D. Luke Shellenberger, MD, Otolaryngologist

    “I thoroughly enjoyed being able to help provide necessary care for a PATC patient.  The patient was extremely pleasant and she was excited and grateful to PATC.  Working with PATC was seamless, and I will be happy to continue to provide my services to those who need it in Tarrant County.  I know that I cannot make a massive change locally or internationally, but to the person that I help, it is massive.”

    Jim Norman, MD, General Surgeon

    “The process was easy especially since PATC had already arranged for the hospital and anesthesia services to be donated to the patient.  Scheduling the hernia case was like scheduling a patient with insurance.  I did not have to coordinate with the hospital and anesthesia to donate their services as PATC had already made those arrangements.”

    If you wish to volunteer with Project Access, please click on the link below.  The volunteer sign up form can be filled out online and will be sent directly to Project Access. 





    If you can’t participate, please donate!






    For further opportunities to give to Project Access Tarrant County, please visit the following pages: 


    ntxgd  amazonsmile charitymotors







    We would like to recognize the organizations responsible for funding PATC, partnering with PATC, and those physician groups whose practices have 100% physician participation.




    Our volunteer physicians and their office staff are the reason that Project Access is able to help the patients who have nowhere else to turn. We recognize them to show how grateful and appreciative we all are of their generosity.





    PATC e-newsletter Friday, May 15, 2015

    Donor Bridge

    Charity Motors








    We had a very successful evening at the Kendra Scott store on University, raising nearly $1,000 from the proceeds of shoppers.  We are so grateful to those who came out to support us.  Look for the next KSGB Shopping Party to happen around Christmas time! 


    At the TCMS Golf Tournament, PATC held a silent auction where Gregory Phillips, MD, was the lucky bidder and winner of "Bluebonnet & Paintbrushes."  The photograph was taken and generously donated by Fort Worth native and local photographer, Judy Cox. Karen Reynolds was the winner of two silent auction packages: the "Dad & Baby" package included a BMW Baby Racer II graciously donated by the Autobahn Motocar dealership and the "Sundance Package" that included gift certificates donated by Del Frisco's Grill, M.L. Leddy's, Brazos Carriage, and Four Day Weekend. Thank you to everyone who came out to support Project Access!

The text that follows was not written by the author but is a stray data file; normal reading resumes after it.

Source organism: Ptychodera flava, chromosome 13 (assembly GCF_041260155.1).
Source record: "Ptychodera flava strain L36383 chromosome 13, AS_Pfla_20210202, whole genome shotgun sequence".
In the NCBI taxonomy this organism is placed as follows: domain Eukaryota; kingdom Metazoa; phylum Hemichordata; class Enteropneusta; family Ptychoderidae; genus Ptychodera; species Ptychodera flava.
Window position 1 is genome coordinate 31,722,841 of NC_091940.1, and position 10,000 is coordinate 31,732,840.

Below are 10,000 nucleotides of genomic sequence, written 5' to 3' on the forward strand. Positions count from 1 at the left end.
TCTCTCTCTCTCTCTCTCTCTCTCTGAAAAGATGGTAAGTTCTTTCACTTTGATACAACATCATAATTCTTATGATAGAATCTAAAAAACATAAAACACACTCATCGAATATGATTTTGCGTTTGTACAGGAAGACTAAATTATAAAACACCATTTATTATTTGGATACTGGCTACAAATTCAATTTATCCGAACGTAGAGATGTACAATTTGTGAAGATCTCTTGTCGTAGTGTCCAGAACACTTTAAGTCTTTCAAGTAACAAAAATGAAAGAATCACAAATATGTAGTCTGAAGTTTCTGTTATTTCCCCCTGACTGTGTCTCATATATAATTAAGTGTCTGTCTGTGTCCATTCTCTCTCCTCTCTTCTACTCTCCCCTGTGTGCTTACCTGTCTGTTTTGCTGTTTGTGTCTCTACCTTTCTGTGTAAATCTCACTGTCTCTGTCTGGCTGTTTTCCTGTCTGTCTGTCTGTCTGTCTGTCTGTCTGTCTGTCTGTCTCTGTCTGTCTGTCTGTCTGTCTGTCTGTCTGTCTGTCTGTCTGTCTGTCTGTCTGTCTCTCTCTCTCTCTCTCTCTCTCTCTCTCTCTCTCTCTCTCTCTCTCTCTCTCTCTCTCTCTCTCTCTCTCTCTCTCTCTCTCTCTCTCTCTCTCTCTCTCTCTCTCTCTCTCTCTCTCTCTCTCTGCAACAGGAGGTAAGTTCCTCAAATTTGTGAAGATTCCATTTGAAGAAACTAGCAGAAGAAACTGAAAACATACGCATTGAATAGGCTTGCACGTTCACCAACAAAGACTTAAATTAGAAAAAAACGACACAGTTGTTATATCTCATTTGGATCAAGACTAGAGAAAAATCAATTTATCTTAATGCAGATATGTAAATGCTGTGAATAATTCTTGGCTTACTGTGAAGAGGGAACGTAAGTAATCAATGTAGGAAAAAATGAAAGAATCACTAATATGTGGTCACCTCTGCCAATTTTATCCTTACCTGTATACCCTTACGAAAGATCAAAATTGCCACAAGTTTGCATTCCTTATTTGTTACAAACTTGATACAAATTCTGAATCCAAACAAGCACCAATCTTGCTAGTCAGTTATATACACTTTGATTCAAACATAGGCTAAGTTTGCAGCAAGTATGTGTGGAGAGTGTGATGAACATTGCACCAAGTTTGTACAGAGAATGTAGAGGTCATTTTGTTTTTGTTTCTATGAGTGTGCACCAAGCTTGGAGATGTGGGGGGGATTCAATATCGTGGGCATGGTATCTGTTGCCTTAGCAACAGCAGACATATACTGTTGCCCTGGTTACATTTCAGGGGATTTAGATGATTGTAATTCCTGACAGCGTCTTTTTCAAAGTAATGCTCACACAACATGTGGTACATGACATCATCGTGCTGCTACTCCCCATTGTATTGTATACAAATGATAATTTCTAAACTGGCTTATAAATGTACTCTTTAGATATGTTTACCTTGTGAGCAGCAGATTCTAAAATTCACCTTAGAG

Pictured Above: Rachel Kidd; Shannon Ingebritson, PATC Physician Recruiter; and Kathryn Narumiya, PATC Program Manager Pictured bottom left. Pictured Below, clockwise: Gregory Philips, MD; Kathryn Narumiya and Shannon Ingebritson; PATC Physician Volunteers Eduardo Castillo, MD; Travis Crudup, MD; Lori Gordon, MD; and Britton West, MD; Ingrid Smith, Karen Reynolds, Shannon Ingebritson, Melody Briggs, and Kathryn Narumiya; Karen Reynolds.





    For more information on this event, please email Kathryn Narumiya at

    SUPPORT 2015




    Last year, May of 2014, the community was invited to attend the ceremonial ribbon cutting for the UNT Pediatric Mobile Unit.  It was held at Morningside Elementary, one of the four areas in which the unit travels to throughout each month.  Despite the rich health care resources that Fort Worth and Tarrant County have available to both insured and uninsured people, Fort Worth was the only city of its size in the United States to not have a pediatric mobile unit. Now that has changed and lives are changing for the better.  


    Every month, the mobile unit's calendar is posted on the UNT Health Science Center's website telling where the team will be on each day of the week.  They rotate between Morningside, Northside, Stop Six, and Como for the time being.  These areas have been identified as the highest risk populations for children lacking in health care.  They park the 40 foot mobile unit in a school parking lot each morning, set up for the day, and wait.  Some days are slower with a family that will trickle in here and there.  The day I have come is a slow day; however, there is always something to do.  Mindy Ford, the pediatric mobile nurse on the unit, shows me around the trailer that includes two exam rooms, a small pharmacy, and a lab area.  She explains what everyone's roles are and talks about the patients they get to see every day.  "There is no easy sore throat," she says, meaning that each child who is brought either by family or sent by the school nurse is given a comprehensive exam; therefore, exam times are longer than usual.  Additionally, these children have most likely not seen a doctor in a long time to never.  In a day, they will see cases as mild as a child needing orthodontics to human trafficking situations.  No two days are the same.  


    Most often, the unit provides school-aged children with well-child exams (which they ask that parents make appointments for), sick visits, immunizations, laboratory testing, and other health screenings.  The mobile unit team also provides education on nutrition, physical activity, and oral health.  For families who do not have access to medicines, they can receive some medications.  The social worker, Jackie, meets with each family to discuss the family's current social, economic, and environmental needs.